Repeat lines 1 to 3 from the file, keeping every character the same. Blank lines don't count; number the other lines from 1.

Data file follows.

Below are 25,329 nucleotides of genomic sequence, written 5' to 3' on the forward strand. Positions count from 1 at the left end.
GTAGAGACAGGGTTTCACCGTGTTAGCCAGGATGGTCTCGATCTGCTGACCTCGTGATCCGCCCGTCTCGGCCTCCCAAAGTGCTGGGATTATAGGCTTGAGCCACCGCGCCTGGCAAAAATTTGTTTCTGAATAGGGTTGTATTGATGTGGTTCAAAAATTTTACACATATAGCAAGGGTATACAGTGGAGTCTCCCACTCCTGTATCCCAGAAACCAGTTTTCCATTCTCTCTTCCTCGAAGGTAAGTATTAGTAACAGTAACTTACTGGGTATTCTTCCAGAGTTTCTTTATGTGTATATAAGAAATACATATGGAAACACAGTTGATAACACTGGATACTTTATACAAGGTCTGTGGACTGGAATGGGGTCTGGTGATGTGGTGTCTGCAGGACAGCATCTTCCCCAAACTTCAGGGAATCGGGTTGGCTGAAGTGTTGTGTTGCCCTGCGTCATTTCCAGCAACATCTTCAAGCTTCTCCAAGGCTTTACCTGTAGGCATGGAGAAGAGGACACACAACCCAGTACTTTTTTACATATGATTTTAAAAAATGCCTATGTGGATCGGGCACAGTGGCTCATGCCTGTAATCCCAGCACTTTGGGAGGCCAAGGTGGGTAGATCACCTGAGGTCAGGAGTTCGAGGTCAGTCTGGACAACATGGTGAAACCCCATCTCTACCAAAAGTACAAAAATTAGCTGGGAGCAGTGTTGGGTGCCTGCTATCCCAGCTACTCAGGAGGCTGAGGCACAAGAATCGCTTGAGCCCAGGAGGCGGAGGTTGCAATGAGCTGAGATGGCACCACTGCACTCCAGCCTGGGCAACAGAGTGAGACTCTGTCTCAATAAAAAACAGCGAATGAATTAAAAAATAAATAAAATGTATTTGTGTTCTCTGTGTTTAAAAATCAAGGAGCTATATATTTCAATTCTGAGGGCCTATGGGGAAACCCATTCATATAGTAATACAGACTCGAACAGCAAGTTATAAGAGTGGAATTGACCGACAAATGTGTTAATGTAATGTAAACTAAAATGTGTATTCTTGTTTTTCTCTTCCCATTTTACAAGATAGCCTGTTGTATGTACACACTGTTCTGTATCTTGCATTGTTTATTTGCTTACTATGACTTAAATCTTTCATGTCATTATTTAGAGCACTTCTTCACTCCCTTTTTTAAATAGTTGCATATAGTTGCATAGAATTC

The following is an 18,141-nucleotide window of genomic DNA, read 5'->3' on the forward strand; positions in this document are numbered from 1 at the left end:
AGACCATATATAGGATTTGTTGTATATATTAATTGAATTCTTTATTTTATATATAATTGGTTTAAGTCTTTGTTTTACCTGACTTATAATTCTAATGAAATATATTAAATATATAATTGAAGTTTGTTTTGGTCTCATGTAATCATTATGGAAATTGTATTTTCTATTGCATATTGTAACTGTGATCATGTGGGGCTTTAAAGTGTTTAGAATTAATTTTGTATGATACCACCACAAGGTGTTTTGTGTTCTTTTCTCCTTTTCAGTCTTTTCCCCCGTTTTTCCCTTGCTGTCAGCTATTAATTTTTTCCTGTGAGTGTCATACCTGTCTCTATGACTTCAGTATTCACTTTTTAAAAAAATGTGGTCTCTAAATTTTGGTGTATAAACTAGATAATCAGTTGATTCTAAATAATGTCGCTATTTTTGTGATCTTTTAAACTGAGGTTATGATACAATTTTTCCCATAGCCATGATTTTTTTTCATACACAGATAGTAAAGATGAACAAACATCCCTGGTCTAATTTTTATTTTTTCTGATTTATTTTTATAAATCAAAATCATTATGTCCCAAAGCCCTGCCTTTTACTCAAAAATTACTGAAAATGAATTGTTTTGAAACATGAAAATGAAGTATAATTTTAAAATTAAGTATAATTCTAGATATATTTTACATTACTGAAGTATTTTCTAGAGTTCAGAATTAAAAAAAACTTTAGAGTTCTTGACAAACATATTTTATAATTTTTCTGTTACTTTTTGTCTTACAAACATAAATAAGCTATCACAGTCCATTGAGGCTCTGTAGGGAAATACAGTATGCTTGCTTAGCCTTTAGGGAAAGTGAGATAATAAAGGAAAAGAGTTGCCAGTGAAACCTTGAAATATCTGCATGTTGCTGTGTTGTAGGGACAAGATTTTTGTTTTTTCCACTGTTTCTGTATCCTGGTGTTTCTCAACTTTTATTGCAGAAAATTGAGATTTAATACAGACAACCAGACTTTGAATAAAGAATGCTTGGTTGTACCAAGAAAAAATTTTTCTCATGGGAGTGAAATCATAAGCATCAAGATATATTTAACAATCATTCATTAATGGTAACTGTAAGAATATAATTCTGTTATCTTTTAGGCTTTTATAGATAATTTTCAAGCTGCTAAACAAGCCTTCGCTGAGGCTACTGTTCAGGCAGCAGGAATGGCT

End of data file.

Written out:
Below are 25,329 nucleotides of genomic sequence, written 5' to 3' on the forward strand. Positions count from 1 at the left end.
GTAGAGACAGGGTTTCACCGTGTTAGCCAGGATGGTCTCGATCTGCTGACCTCGTGATCCGCCCGTCTCGGCCTCCCAAAGTGCTGGGATTATAGGCTTGAGCCACCGCGCCTGGCAAAAATTTGTTTCTGAATAGGGTTGTATTGATGTGGTTCAAAAATTTTACACATATAGCAAGGGTATACAGTGGAGTCTCCCACTCCTGTATCCCAGAAACCAGTTTTCCATTCTCTCTTCCTCGAAGGTAAGTATTAGTAACAGTAACTTACTGGGTATTCTTCCAGAGTTTCTTTATGTGTATATAAGAAATACATATGGAAACACAGTTGATAACACTGGATACTTTATACAAGGTCTGTGGACTGGAATGGGGTCTGGTGATGTGGTGTCTGCAGGACAGCATCTTCCCCAAACTTCAGGGAATCGGGTTGGCTGAAGTGTTGTGTTGCCCTGCGTCATTTCCAGCAACATCTTCAAGCTTCTCCAAGGCTTTACCTGTAGGCATGGAGAAGAGGACACACAACCCAGTACTTTTTTACATATGATTTTAAAAAATGCCTATGTGGATCGGGCACAGTGGCTCATGCCTGTAATCCCAGCACTTTGGGAGGCCAAGGTGGGTAGATCACCTGAGGTCAGGAGTTCGAGGTCAGTCTGGACAACATGGTGAAACCCCATCTCTACCAAAAGTACAAAAATTAGCTGGGAGCAGTGTTGGGTGCCTGCTATCCCAGCTACTCAGGAGGCTGAGGCACAAGAATCGCTTGAGCCCAGGAGGCGGAGGTTGCAATGAGCTGAGATGGCACCACTGCACTCCAGCCTGGGCAACAGAGTGAGACTCTGTCTCAATAAAAAACAGCGAATGAATTAAAAAATAAATAAAATGTATTTGTGTTCTCTGTGTTTAAAAATCAAGGAGCTATATATTTCAATTCTGAGGGCCTATGGGGAAACCCATTCATATAGTAATACAGACTCGAACAGCAAGTTATAAGAGTGGAATTGACCGACAAATGTGTTAATGTAATGTAAACTAAAATGTGTATTCTTGTTTTTCTCTTCCCATTTTACAAGATAGCCTGTTGTATGTACACACTGTTCTGTATCTTGCATTGTTTATTTGCTTACTATGACTTAAATCTTTCATGTCATTATTTAGAGCACTTCTTCACTCCCTTTTTTAAATAGTTGCATATAGTTGCATAGAATTC

The following is an 18,141-nucleotide window of genomic DNA, read 5'->3' on the forward strand; positions in this document are numbered from 1 at the left end: